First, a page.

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Jalaladdin Mohammad Balkhi (1207-1273), known as Molavi in Persian-speaking countries and Rumi in other places, was a 13th century poet. Being born in either Vakhsh (modern-day Tajikistan) or in Balkh (modern-day Afghanistan) most of his poems are written in Persian. However, his works extend to Medieval Greek, Arabic and Turkish. After his death, his works were collected in three books, Mathnavi Ma'anavi and Divan-e Shams-e Tabrizi, and Fihe ma Fihe, which is prose.
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In America, mostly due to conflicts with Iran, he's famed as a "Sufi Poet". Recent translations of his books mostly contain his more spiritual poems, rather than the ones dealing with his affections to Shi'ia Islam and the Islamic prophet. Centuries after his death, he still enjoys popularity in Iran and a modest fame in Western Countries.


Rumi's life and poems provide examples of:

  • Ambiguously Gay: Because Persian doesn't have gender cases and pronouns, many translators have taken the liberty to translate his work with the masculine case, causing confusion amongst LGBT community (if you visit any gay poetry website, they are filled with his poems). However, there are historical evidence that support his intense affections towards some males, such as his love for Shams-e Tabrizi.
  • I Have Many Names: As shown above. Jalaladdin Mohammad is his given name. Balkhi is a nisba, an Arabic title that indicates a person's origin; in Rumi's case, it is the city of Balkh. When he moved to Anatolia, the nisba changed to Rumi, meaning "from Rome" (Rome was what medieval Muslims called Anatolia, which was ruled by the Eastern Roman Empire). Molavi/Molana is an affectionate nickname, derived from Arabic mawlana, meaning "our master".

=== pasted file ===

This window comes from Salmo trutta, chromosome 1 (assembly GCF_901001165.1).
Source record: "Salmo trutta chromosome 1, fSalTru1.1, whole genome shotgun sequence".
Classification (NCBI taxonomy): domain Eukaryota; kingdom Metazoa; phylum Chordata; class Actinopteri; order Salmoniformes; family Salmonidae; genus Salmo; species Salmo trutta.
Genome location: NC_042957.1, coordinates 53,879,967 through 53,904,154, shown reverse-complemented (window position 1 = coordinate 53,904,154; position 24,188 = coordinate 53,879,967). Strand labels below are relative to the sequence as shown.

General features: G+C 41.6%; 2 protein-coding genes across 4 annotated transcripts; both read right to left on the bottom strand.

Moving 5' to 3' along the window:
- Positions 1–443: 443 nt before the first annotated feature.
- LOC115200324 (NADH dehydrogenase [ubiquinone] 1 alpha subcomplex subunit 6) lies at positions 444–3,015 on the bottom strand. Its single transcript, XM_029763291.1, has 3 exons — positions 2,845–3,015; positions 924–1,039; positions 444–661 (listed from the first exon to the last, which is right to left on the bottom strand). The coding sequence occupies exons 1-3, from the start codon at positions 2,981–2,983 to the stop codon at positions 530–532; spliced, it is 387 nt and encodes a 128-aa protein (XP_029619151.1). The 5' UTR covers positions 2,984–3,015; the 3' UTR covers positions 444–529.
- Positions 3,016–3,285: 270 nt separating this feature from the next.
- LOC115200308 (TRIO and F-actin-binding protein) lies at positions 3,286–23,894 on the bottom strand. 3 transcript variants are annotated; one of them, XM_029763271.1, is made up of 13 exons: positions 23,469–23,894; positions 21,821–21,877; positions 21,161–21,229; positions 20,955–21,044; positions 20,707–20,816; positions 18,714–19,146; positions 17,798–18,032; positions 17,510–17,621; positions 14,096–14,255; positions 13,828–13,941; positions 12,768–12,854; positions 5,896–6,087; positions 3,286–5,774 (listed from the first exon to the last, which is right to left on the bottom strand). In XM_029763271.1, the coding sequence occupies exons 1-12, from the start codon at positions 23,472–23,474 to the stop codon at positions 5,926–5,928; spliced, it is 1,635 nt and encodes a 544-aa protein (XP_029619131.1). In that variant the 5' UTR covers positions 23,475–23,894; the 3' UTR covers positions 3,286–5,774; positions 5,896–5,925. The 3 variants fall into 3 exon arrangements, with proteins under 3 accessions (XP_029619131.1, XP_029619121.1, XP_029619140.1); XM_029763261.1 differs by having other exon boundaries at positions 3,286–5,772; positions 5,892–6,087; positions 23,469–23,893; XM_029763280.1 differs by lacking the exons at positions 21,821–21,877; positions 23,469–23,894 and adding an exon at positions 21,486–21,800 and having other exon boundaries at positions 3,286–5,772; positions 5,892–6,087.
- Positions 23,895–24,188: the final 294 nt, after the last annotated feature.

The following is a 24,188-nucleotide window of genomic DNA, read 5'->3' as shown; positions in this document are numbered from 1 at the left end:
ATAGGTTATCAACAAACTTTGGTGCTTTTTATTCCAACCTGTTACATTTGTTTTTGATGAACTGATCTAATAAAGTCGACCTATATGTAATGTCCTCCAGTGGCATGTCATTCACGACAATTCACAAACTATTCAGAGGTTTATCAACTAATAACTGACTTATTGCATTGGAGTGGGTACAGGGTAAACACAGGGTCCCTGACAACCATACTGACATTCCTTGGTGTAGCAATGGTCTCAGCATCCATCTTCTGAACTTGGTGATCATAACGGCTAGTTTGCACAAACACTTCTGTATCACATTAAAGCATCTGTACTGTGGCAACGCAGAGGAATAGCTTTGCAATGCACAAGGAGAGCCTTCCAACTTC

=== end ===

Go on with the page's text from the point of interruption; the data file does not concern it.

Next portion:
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  • Mistaken Nationality: Most western readers don't actually know where Rumi was from. He was born in Central Asia and moved to Anatolia when he was young. At that time, Anatolia was controlled by the Seljuk Turks, while Balkh and Vakhsh were ruled by the Turkic-descended Khwarezmians, so some might think that he's a Turk. Most people thinks that he came from the land of "Sufi", which is actually a religious designation (akin to calling someone coming from "the land of Kabbalah"). Rumi spoke and wrote mostly in Persian, so one might think he's a Persian (a sketchy conjecture, to say the least, since Persian was and is widely spoken as a first language in Central Asia). Of course, applying nationalism on a historical figure who hailed from a time before it was cool is rather meaningless.
  • Values Dissonance: He loved to spend his leisure time in communal baths... with young boys (who recorded his poems).
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